SATA RAID 0 (striping), Partitions???

By videogamer323 ┬Ě 15 replies
Oct 7, 2003
  1. Well Im installing 2 Maxtor 120gig SATA HDDs in Raid 0 so i have 240gig to work with so i was thinking partitions. Will partitioning hurt my performance while using RAID and if it does how much? I was thinking of haveing a this partition layout:
    Windows: 10gig
    Linux: 10gig
    Linux swap: 500meg
    Software: 50gig
    Linux Software: 25gig
    Misc1 (like movies): 50gig
    Misc2 : 50gig
    Misc3 : 44.5gig

    The reason for so many is imaging/ghosting purposes. With that many partitions do u think performance will take a hit or would it actually be better?
  2. Nic

    Nic TechSpot Paladin Posts: 1,549

    Performance should improve with a partioned drive due to imrovement in head seek time as the partition will only span a smaller area of the drive. Keep your data partitions close to your OS partitions to reduce seek time.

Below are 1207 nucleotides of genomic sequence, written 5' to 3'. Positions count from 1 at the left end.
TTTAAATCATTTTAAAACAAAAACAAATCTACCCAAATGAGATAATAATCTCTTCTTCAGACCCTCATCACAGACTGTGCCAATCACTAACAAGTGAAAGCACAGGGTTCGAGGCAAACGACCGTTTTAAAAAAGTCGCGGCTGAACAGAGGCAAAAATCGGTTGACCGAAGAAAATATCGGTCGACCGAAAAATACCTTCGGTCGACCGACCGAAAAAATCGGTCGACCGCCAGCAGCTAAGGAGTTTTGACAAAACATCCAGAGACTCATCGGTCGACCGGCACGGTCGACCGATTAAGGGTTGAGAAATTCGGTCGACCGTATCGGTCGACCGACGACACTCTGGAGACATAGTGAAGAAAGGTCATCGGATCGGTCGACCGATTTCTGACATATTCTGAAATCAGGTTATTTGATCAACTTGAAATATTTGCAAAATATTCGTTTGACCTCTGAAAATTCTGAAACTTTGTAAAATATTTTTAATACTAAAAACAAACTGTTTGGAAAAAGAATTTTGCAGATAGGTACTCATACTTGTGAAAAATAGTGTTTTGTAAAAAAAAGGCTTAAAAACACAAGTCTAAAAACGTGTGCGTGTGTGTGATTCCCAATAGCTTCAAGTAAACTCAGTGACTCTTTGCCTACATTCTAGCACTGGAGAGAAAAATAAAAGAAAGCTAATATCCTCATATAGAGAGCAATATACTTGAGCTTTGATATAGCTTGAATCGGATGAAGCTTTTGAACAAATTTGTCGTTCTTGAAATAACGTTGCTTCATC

3. Phantasm66

    Phantasm66 TS Rookie Posts: 5,734   +8

    Disk access is faster at the beginning of the disk, whether its a single disk or a raid 0 stripe.

    There's no reason not to partition. In fact, its probably the best idea, unless you are using the stripe for a large multimedia bumping ground (as I do) in which case you might be better which a large NTFS partition or something.

    The system you have suggested above looks fine. Maybe keep all operation systems together at the start, so if you decide to join 2 partitions together by deleting their partitions, and then creating a bigger on, you can.
  4. PanicX

    PanicX TechSpot Ambassador Posts: 669

    The one problem that you may have with partitioning is that there is a performance hit once you have less than about 20% free space on a partition, particularly with a Windows operating system. This normally isn't as big of a problem with partitions used for storage as it is for system partitions.
  5. joelwest

    joelwest TS Rookie

    how does RAID-0 help with so many partitions?

    question, with so many partitions how does RAID-0 help at all? wouldn't it be simply to just partition the two drives separately? this would avoid the possibility of having a partition spanning the two HDD's and thus increasing seek time.